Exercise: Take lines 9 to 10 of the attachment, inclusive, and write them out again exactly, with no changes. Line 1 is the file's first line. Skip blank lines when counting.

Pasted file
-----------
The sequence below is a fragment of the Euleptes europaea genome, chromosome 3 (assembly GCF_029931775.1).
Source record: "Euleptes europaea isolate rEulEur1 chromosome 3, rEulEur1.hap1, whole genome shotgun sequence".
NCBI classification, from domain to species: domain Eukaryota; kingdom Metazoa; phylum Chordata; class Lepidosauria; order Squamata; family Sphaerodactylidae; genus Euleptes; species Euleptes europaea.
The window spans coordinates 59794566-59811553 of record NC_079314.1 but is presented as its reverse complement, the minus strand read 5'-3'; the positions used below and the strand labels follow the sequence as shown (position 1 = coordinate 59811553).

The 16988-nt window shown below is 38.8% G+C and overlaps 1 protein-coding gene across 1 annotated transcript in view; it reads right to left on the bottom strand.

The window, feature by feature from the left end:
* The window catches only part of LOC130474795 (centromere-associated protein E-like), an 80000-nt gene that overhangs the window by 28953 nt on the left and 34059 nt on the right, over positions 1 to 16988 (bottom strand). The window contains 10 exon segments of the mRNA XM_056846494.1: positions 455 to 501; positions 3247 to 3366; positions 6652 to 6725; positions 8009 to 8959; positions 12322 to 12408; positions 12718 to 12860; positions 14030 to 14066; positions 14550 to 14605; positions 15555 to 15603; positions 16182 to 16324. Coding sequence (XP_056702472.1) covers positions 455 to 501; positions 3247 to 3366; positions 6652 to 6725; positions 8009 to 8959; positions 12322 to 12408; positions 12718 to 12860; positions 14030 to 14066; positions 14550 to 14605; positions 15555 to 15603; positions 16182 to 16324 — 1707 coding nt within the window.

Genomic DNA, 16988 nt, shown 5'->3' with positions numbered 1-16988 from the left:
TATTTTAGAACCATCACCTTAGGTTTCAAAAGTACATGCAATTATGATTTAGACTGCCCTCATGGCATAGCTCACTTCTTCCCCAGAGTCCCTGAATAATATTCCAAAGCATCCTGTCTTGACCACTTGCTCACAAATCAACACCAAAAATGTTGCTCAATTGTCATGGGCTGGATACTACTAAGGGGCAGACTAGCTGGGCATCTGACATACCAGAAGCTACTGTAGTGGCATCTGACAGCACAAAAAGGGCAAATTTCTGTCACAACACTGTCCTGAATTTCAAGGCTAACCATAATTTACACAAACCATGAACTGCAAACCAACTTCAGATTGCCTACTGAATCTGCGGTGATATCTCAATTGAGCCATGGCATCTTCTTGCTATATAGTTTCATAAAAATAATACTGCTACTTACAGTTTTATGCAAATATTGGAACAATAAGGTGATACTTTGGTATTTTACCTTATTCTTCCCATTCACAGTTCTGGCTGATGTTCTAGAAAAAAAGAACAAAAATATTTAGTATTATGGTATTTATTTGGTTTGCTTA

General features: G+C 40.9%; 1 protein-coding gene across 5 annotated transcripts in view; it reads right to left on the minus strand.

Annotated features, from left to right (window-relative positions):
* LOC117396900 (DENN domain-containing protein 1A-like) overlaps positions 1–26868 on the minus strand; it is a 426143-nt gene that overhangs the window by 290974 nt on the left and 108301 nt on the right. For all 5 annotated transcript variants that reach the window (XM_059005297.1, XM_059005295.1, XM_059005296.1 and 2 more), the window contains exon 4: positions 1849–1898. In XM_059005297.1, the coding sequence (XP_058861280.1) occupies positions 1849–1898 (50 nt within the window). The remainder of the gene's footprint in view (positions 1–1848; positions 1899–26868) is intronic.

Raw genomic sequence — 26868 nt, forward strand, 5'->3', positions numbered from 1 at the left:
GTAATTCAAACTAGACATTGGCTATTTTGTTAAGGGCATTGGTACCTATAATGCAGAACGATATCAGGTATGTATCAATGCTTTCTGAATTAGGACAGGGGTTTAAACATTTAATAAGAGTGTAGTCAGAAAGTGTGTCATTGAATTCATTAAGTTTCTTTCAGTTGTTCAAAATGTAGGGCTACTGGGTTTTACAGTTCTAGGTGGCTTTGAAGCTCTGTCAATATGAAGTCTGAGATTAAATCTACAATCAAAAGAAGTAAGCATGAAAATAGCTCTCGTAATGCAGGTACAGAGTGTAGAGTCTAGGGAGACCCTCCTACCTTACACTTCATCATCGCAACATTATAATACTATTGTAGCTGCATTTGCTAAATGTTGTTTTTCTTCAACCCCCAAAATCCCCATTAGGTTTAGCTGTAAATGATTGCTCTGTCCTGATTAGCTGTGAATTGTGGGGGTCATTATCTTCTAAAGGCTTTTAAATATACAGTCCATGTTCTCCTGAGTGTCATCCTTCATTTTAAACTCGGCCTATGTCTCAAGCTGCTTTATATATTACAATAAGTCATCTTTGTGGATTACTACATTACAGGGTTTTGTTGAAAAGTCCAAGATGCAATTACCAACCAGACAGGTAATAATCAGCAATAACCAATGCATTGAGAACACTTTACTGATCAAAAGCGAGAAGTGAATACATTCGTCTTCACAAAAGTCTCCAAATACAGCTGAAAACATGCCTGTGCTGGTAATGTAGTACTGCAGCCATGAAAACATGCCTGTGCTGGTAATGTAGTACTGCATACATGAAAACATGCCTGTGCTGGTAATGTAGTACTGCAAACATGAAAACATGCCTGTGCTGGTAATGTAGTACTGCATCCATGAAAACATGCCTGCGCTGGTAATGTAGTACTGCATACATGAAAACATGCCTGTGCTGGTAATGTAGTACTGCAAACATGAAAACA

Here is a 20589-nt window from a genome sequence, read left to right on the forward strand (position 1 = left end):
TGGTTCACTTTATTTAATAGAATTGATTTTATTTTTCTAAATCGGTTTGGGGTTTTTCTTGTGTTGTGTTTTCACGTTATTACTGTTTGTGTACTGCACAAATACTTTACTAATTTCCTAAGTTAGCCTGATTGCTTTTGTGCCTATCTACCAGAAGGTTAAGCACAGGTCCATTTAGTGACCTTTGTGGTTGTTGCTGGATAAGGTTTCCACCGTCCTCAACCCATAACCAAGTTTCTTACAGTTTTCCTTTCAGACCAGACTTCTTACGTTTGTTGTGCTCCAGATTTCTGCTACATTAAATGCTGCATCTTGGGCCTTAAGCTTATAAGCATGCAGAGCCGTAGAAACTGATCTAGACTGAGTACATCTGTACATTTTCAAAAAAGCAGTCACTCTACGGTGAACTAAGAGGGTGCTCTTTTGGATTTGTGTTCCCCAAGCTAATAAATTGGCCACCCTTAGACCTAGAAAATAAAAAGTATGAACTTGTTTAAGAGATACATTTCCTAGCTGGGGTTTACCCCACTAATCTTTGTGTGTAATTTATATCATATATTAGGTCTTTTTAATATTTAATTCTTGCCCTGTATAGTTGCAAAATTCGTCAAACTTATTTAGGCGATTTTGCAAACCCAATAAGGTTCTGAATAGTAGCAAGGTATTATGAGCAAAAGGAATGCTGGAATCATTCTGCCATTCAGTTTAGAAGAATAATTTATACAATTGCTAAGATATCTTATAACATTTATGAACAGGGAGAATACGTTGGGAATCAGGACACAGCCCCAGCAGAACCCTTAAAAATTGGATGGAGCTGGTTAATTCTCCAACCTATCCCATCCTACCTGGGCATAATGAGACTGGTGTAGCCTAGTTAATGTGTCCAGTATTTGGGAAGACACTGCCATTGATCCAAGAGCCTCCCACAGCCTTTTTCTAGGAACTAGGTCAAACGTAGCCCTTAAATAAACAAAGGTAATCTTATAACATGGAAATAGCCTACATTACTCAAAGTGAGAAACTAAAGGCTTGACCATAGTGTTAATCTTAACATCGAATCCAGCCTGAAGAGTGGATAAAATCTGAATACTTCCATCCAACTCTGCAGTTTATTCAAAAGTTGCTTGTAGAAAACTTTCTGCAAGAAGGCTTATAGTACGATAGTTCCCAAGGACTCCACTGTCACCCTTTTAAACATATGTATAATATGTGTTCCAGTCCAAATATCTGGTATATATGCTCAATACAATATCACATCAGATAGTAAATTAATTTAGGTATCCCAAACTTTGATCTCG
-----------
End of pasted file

TATTTTAGAACCATCACCTTAGGTTTCAAAAGTACATGCAATTATGATTTAGACTGCCCTCATGGCATAGCTCACTTCTTCCCCAGAGTCCCTGAATAATATTCCAAAGCATCCTGTCTTGACCACTTGCTCACAAATCAACACCAAAAATGTTGCTCAATTGTCATGGGCTGGATACTACTAAGGGGCAGACTAGCTGGGCATCTGACATACCAGAAGCTACTGTAGTGGCATCTGACAGCACAAAAAGGGCAAATTTCTGTCACAACACTGTCCTGAATTTCAAGGCTAACCATAATTTACACAAACCATGAACTGCAAACCAACTTCAGATTGCCTACTGAATCTGCGGTGATATCTCAATTGAGCCATGGCATCTTCTTGCTATATAGTTTCATAAAAATAATACTGCTACTTACAGTTTTATGCAAATATTGGAACAATAAGGTGATACTTTGGTATTTTACCTTATTCTTCCCATTCACAGTTCTGGCTGATGTTCTAGAAAAAAAGAACAAAAATATTTAGTATTATGGTATTTATTTGGTTTGCTTA

General features: G+C 40.9%; 1 protein-coding gene across 5 annotated transcripts in view; it reads right to left on the minus strand.